CAMPAIGN NEWS: Autodesk provides help for redundant professionals
While unemployment in the UK continues to rise, software and training company Autodesk has taken a long-term approach in appealing to this group directly.
Having recognized the impact of today's economic challenges and the need for unemployed architects, designers and engineers to maintain and develop their skills, it has launched the Autodesk Assistance Programme, which provides design software tools, education and resources to help professionals enhance their 3D design technology abilities.
Kevin Ison, EMEA industry marketing director at Autodesk explains: "We will come out of this situation. By offering our technology, individuals will be trained in our software and are more likely to suggest us to a new employer."
The firm is marketing the scheme primarily through a network of over 3,000 resellers worldwide. It was suggested to these partners that they place adverts in the local press, where individuals are likely to hunt for jobs. Autodesk also conducted some media outreach itself, via its PR agencies.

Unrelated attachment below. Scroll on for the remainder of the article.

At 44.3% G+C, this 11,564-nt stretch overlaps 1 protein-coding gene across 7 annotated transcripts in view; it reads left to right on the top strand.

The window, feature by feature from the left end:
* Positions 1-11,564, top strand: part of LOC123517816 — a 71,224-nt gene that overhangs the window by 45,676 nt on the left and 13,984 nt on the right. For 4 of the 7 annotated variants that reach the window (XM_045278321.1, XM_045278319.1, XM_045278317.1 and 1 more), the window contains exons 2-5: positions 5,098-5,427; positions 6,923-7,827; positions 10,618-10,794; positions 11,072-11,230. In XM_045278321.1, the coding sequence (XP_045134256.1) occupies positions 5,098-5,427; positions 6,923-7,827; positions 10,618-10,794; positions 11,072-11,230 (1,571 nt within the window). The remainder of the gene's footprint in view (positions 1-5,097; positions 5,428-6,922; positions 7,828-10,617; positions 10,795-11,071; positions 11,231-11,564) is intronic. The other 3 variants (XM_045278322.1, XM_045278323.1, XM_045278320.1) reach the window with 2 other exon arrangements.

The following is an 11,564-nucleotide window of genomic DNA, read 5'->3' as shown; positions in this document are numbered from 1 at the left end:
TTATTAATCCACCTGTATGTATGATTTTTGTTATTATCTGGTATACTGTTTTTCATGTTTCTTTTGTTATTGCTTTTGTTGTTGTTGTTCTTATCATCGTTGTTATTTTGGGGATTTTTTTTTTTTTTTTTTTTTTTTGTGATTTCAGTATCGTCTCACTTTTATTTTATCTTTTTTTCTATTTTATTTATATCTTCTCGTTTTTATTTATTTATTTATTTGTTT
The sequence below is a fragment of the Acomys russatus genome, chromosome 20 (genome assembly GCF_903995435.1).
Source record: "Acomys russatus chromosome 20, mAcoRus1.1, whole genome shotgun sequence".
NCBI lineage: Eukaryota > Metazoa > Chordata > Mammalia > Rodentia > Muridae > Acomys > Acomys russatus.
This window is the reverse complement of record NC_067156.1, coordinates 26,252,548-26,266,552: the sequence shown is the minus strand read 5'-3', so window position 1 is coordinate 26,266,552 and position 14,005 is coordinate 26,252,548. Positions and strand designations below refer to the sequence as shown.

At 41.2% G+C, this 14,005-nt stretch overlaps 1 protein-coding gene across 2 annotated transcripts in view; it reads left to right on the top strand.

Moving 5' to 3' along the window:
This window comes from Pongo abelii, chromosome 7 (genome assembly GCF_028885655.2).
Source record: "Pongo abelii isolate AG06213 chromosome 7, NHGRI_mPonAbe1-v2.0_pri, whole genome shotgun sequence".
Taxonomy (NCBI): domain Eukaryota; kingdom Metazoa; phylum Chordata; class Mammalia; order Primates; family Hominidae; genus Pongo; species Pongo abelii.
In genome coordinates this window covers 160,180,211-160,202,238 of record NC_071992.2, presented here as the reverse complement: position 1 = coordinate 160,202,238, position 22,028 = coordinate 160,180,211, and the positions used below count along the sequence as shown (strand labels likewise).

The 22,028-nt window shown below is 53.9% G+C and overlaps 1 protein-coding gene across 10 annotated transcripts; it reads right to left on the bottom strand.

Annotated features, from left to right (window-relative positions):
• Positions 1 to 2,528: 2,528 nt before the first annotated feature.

By offering free student software term licences, enabling participants to experience the latest product releases, online training and reduced cost formal training and certification, the benefits to brand perceptions are clear. "We do anticipate commercial gain, though not in the short term," adds Ison.
Although it is too early to release figures about the number of registrations for the programme, Ison says that the LinkedIn group, set up specifically for this project, grew rapidly. Having used blogs, twitter, Facebook and YouTube to promote the scheme, he says he "never ceases to be surprised" about what can be achieved on the internet. And, by conducting so much of the campaign online, it cost less than 1% of the overall marketing budget.
"As a technology company we do have some advantages as we operate licence agreements. But I don't see this type of campaign as sector-specific. Literally anything related to improving people's knowledge could e marketed in this way," he adds.
Available until the end of March 2010, the programme is open to anyone who has worked in architecture, engineering, design or manufacturing but is currently unemployed.